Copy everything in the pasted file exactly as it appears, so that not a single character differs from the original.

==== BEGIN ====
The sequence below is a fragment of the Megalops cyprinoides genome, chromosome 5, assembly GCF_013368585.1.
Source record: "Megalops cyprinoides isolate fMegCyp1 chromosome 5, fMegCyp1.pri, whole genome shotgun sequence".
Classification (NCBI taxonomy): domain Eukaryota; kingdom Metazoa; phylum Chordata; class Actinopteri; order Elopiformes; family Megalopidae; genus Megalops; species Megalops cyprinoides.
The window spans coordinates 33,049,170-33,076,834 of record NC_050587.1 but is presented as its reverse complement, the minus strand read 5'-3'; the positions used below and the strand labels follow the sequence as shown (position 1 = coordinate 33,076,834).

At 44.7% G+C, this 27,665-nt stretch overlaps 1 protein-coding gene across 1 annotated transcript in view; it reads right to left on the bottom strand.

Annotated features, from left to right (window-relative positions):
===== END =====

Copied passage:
The sequence below is a fragment of the Megalops cyprinoides genome, chromosome 5, assembly GCF_013368585.1.
Source record: "Megalops cyprinoides isolate fMegCyp1 chromosome 5, fMegCyp1.pri, whole genome shotgun sequence".
Classification (NCBI taxonomy): domain Eukaryota; kingdom Metazoa; phylum Chordata; class Actinopteri; order Elopiformes; family Megalopidae; genus Megalops; species Megalops cyprinoides.
The window spans coordinates 33,049,170-33,076,834 of record NC_050587.1 but is presented as its reverse complement, the minus strand read 5'-3'; the positions used below and the strand labels follow the sequence as shown (position 1 = coordinate 33,076,834).

At 44.7% G+C, this 27,665-nt stretch overlaps 1 protein-coding gene across 1 annotated transcript in view; it reads right to left on the bottom strand.

Annotated features, from left to right (window-relative positions):